Perhaps, in 2013, you didn't finish a novel, due, not to your short attention span, but rather, the bombardment of literary choices at your disposal. Perhaps, in 2013, you didn't commit to a relationship either, overwhelmed with the sheer number of bicep bearing or sideboob sporting singles available in your social networks. Perhaps, even while reading this, you're simultaneously checking emails and notifications, wondering anxiously, is another blog really worth 60 seconds of my life?
The fact is, in 2014, with the world becoming hotter, flatter, and rapidly more crowded, we're caught inescapably in a crippling blizzard of choices. And the problem is, we don't even know what we want anymore. We only know what we don't want. Counterintuitive indeed, we find ourselves paralyzed by too much of a good thing.
Choice overload coupled with our insatiable desire for excess raises our expectations to insurmountable heights. Since satisfaction is the difference between reality and our expectations of it, we tend to remain dissatisfied with the reality of our decisions. Our freedom of choice proves ultimately paradoxical in that it inevitably results in regret.
To help cope with choice overload and subsequent regret, consider these tips:
1. Lower your expectations to the point at which you're satisfied with reality. For example, don't expect to finish every bestselling novel, but read often for pleasure.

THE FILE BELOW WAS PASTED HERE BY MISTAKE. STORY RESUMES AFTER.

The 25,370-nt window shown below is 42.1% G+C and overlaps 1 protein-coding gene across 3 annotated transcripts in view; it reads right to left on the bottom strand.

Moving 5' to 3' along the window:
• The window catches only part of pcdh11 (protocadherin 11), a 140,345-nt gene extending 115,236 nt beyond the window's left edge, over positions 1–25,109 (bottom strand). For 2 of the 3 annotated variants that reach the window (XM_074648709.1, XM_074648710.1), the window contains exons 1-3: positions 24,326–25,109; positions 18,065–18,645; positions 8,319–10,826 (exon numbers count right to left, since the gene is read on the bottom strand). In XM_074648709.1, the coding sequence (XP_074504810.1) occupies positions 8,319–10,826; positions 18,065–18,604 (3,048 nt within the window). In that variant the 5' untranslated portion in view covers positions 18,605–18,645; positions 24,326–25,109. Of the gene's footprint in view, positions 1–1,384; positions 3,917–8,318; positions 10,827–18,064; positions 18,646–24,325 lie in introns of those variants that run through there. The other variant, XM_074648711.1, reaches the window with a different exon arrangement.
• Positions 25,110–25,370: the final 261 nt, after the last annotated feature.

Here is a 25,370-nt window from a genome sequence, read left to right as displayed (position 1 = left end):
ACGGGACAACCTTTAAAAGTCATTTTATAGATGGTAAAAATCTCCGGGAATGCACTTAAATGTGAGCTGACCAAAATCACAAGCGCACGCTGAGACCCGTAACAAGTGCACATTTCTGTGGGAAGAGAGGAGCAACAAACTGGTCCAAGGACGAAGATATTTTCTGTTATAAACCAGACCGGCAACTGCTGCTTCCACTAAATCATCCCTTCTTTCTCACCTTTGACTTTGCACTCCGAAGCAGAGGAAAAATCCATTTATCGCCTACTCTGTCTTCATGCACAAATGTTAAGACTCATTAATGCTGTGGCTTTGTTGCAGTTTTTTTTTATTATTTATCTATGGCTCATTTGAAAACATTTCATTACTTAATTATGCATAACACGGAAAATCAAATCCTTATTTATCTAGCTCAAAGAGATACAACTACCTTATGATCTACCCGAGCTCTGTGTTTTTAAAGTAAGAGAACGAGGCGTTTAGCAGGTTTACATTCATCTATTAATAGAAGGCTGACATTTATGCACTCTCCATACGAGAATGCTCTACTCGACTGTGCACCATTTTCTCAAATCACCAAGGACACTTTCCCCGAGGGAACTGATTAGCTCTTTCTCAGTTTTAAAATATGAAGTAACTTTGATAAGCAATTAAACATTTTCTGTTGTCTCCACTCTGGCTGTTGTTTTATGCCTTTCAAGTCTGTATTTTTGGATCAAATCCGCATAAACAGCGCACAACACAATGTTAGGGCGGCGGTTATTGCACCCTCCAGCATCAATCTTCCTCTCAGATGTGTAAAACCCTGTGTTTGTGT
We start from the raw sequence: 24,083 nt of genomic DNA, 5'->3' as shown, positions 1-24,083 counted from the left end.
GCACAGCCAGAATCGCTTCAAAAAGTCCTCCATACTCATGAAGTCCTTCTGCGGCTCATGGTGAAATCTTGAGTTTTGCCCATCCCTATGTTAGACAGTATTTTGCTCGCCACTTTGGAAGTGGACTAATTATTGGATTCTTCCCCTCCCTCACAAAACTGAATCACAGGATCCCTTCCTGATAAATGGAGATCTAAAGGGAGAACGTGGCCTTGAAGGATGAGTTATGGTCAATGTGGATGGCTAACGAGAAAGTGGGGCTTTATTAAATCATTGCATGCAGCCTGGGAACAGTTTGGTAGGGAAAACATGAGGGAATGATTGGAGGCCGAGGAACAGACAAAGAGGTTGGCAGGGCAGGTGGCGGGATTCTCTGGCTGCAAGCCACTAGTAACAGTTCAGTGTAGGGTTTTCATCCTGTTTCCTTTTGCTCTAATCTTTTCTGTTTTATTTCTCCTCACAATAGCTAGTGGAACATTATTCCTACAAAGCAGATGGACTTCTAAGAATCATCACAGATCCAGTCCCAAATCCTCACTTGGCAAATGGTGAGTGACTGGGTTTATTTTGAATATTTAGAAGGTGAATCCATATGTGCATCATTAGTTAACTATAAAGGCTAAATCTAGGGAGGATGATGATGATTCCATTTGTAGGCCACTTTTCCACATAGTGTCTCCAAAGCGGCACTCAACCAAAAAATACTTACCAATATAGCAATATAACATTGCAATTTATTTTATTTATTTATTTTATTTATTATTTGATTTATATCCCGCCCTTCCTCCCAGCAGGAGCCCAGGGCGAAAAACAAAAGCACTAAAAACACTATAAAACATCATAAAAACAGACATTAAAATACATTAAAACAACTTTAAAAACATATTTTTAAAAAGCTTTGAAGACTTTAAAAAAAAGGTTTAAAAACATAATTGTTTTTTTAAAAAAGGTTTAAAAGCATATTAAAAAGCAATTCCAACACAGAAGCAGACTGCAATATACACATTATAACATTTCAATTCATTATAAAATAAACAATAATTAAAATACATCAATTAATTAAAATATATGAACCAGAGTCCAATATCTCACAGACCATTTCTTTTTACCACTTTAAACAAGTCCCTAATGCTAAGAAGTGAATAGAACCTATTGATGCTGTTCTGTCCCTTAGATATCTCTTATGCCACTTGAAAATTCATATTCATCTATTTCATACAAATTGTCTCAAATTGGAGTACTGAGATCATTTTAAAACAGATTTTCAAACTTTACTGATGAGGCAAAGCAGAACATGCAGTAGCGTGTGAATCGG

2. Forget the number of fish in your sea of social networks. Treasure anyone and everyone who life brings your way. If you're perpetually busy and convinced you can always do better, you're just another victim of choice paralysis.
3. Stop competing with and comparing yourself to those around you. The grass appears forever greener on the other side.
4. Avoid regret. Appreciate, rather, what already is. Put last year's Patrón provoked make out session with your ex behind you. Be grateful for the family and friends who support you despite your imperfections. Not everyone is so fortunate.
5. Realize that nothing is or ever could be lacking in your life. Everything you have, somebody out there wants. Everything you want, somebody out there has. But everything you need is right before your eyes.
6. I once met a Spanish man who lived so close to France that at night, he could smell the buttery croissants baking, yet he remained content to die of old age without ever having gone to taste one. Attach yourself neither to results nor destinations. You're exactly where you need to be.
Brian Hanley is a Master's of Engineering degree candidate at Lehigh University and founder of TechnicalEntrepreneurship.com.